Inflation in December came in lower than expected at 1.3%, hitting a new three-year low and well below the Bank of England’s 2% target.
Analysts had predicted that prices grew by 1.5% in December compared with the same month in 2018.
The sluggish inflation, the lowest since December 2016, puts further pressure on the Bank of England to cut interest rates later this month, and comes after data earlier this week showed that the UK economy unexpectedly shrank by 0.3% in November.
Analysts had predicted that the economy would continue to flat-line, following the 0.1% growth seen in the previous two months.
“Inflation eased in December as prices for hotel stays dropped. Women’s clothing prices also fell with more items being discounted,” said Mike Hardie, the head of inflation at the Office for National Statistics (ONS), on Wednesday.
Large downward contributions also came from restaurants and footwear.
There were smaller downward contributions from food and non-alcoholic beverages and transport, but these were partially offset by price increases in furniture, household equipment and maintenance, as well as in communications and miscellaneous goods and services.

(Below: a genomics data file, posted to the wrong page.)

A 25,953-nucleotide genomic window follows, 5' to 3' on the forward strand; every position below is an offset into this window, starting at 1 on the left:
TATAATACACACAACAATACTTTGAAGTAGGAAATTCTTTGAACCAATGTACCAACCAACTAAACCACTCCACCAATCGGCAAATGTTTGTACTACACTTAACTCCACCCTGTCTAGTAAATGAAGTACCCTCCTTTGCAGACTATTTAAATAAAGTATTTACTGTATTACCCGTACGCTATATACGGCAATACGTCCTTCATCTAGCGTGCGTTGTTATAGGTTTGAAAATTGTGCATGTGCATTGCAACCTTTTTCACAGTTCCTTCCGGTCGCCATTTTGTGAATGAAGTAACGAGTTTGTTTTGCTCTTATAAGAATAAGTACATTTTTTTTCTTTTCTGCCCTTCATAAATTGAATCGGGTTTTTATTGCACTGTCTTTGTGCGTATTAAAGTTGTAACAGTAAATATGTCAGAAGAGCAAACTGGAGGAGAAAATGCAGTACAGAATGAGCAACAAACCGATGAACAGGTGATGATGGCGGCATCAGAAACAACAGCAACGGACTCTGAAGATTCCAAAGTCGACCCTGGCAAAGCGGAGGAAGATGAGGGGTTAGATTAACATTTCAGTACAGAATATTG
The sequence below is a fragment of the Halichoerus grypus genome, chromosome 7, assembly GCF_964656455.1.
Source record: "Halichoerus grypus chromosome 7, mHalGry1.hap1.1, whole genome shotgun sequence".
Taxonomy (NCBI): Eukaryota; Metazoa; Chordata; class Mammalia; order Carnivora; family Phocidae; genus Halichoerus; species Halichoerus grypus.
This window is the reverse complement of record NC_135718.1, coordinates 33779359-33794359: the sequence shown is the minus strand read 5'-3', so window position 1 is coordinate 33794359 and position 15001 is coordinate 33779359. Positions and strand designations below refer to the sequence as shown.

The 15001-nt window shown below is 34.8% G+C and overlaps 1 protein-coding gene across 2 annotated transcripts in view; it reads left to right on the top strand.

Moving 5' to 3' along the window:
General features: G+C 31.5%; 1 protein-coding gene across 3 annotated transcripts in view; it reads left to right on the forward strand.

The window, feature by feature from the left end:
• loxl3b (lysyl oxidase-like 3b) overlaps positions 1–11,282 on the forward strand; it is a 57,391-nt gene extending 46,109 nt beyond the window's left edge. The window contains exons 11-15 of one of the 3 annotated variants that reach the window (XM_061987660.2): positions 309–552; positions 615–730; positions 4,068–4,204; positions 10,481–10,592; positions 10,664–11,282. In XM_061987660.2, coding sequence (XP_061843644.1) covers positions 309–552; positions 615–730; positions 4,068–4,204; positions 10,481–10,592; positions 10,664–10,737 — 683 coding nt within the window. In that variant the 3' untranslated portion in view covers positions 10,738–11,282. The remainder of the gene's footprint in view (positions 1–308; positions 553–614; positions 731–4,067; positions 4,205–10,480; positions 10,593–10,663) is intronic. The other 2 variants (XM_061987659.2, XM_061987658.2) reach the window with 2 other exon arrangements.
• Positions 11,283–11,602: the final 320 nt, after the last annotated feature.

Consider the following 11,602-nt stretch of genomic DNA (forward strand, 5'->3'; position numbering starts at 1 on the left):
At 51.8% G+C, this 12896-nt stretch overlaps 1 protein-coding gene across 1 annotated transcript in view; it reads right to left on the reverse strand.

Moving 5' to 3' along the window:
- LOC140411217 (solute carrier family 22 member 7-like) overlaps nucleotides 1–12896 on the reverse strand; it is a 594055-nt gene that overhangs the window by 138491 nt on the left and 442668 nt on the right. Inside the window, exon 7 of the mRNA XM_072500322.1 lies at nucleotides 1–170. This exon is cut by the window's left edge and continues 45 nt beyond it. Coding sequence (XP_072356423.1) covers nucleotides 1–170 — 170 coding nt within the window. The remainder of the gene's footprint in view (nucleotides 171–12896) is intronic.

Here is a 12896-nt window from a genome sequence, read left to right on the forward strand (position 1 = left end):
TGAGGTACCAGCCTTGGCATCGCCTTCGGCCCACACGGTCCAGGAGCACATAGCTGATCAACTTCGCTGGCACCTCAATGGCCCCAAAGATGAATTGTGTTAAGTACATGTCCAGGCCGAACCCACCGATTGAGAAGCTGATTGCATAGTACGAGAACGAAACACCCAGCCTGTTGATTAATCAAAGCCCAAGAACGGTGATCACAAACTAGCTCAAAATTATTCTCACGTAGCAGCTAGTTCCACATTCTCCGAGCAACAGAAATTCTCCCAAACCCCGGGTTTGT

Compared with November, price growth was stagnant at 0%.
The ONS also said on Wednesday that, in November, UK house prices increased at the fastest annual rate in more than a year.
Average prices rose by 2.2% in the year to November, a significant uptick on the 1.3% year-on-year growth recorded in October.
On Monday, the ONS said that the month-on-month decline in economic growth — the sharpest in seven months — was driven by falls in both the services and production sectors.
Compared with the same month in 2018, the UK economy grew by 0.6% in November, the slowest growth since the spring of 2012, the ONS noted.
Several members of the Bank of England’s rate-setting committee have now indicated that they could support a rate cut.
“A relatively mediocre Christmas trading period may go some way to explain why inflation is still languishing below its 2% target,” said Robert Alster of Close Brothers Asset Management on Wednesday.
“These figures back up outgoing Bank of England governor Mark Carney’s suggestion that there is clear headroom to cut interest rates to stimulate the economy if required,” Alster said.
Any decrease in interest rates would be the first cut since 2016, when the Bank of England briefly lowered the borrowing rate to 0.5%. The UK interest rate currently stands at 0.75%, a level it has been at for the majority of the post-financial crisis era.
The next interest rates decision from the Bank of England’s Monetary Policy Committee is due on 30 January.